Good air for the next generation to breathe.

Tuesday, March 21, 2017

The Dairy Queen Debacle

I have discovered that the road to high drama or comedy often starts out as an innocuous trail of breadcrumbs.

Such was the case recently, when in the middle of cleaning her kitchen cupboards my friend Susan texted me with the wry declaration that she was married to a condiments hoarder.

“Dozens and dozens of packets of soy-sauce, ketchup, and sundry containers of salad dressing, vinegar, etc.,” she wrote. She thanked God for small mercies--at least Ron didn’t save the packets of salt and pepper, but she said that she could not suggest throwing any of the collection out.

Ron had said defensively that the last time the kids were over, he had given them all little ketchup packs to put on their French fries. 

“At that rate,” wrote Susan, “there’s no way we will be able to use them up before the end of the next decade! Then there are all the other little packets…And every time he gets takeout…there are MORE!”

“Oh, dear,” I texted back, adding that I had used up my own ketchup hoard by snipping the ends off the sachets and emptying them into my large ketchup bottle. Strangely, Susan didn't seem impressed by that.  

“Squeeze them into big bottles hey?” she  replied, “Ron suggested that, but I told him that was his job…that’s when he said I should throw them out.”

Ron’s hoard would have come in handy when Paul and I stopped to pick up supper from the Dairy Queen a few days later. He had been ill, and had lost his appetite for a couple of weeks, so I was relieved when he had the sudden urge for a DQ Crispy Chicken Salad with his favourite Honey Mustard dressing. Things began to unravel quickly when the server brought out the salad and told him that she was sorry, but they were out of Honey Mustard dressing. Paul was disappointed. The young server was poised with a cooked Crispy Chicken Salad, but without the Honey Mustard dressing, Paul did not want it. 

Childhood family dynamics made me a Rescuer of Awkward Moments and this one triggered me. I instantly remembered a leftover sachet of Honey Mustard Dressing that was waiting in the door of our fridge at home. Disappointment was unnecessary! All would be well.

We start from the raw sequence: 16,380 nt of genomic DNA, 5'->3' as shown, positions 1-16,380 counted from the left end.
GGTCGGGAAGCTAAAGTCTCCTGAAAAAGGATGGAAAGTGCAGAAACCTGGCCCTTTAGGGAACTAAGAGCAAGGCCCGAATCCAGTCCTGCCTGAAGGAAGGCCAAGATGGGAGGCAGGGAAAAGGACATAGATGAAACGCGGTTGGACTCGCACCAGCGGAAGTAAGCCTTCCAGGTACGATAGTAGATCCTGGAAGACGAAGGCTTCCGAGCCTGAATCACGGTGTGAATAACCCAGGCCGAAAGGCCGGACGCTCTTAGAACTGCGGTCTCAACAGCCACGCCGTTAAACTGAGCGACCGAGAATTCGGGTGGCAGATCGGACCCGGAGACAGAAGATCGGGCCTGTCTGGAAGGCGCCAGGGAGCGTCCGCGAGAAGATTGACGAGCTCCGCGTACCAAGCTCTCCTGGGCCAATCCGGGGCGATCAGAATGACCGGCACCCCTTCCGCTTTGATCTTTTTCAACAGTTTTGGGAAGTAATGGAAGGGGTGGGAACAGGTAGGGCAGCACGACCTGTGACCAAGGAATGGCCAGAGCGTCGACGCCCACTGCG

As soon as the car stopped in our driveway, I rushed inside, an invisible red rescue cape flapping in the wind behind me. I skidded to a halt in front of the fridge, and flung open the door--but there was no dressing! In my own round of purging zeal, I had thrown it away. Next I ran to the pantry, where I was sure I had an unopened bottle of honey mustard dressing. I searched in vain before remembering it had gone the way of the sachet when I had noticed that the “Best Before” date was several years in the past.

Paul was eating his melting ice-cream first, but it was going fast. I felt like a contestant on a cooking show trying to beat the clock. I ransacked my cookbooks for recipes for Honey Mustard dressing—no luck. Undeterred, I ran upstairs and printed off the first honey mustard recipe I could find on the internet.

I gathered the ingredients quickly: Dijon mustard, honey, cider vinegar, salt and oil, and started measuring them out. The print on the recipe was small and I had to squint—my reading glasses weren’t handy but I didn’t want to waste time searching.

1 ¼ cups of Dijon mustard did seem like rather a lot, followed by 2 ¼ cups of honey and 3 ¼ cups of cider vinegar. I was just thankful that I had these things on hand in such quantity. I underestimated the size of bowl I would need and had to find a bigger one to transfer the mixture into. This must be a commercial recipe, I thought, but by now I was committed. 

Then I paused to take a calming breath and looked closely at the next ingredient. I saw to my dismay that what seemed at quick glance to read, “41½ teaspoons of salt,” was actually, step number 4--1½ teaspoons of salt, and that what seemed to be ever-increasing ingredient quantities were the result of my including the step numbers in the measurements. The last one would have been step 5. ¼ cup plus two tablespoons, of oil. The practice of thanking God for small mercies was heartily applied as I contemplated the amount of oil that would have swelled the growing concoction on my counter had I not pressed the pause button before adding that.

I pushed the overflowing bowl to one side and began again with the right amounts this time--and triumphantly carried in the hard-won dressing just as Paul was opening his chicken salad.

Afterwards I asked him how it was.

“Not the same,” he said—Paul is nothing if not truthful. He had no idea of the behind-the-scenes drama that had gone into its production.

I did briefly consider how I might rescue the original bowl of ingredients, but to do so would have meant adding 2 more cups of Dijon Mustard and another cup of honey to balance out the volume of cider vinegar--which was 13 times the correct amount of just a ¼ cup. There would have been enough dressing nobody really liked, to last a lifetime. You have to know when to cut your losses.

I’m trying to decide if the moral of this story is “haste makes waste” or “penny wise—pound foolish.” Maybe I should ask Ron.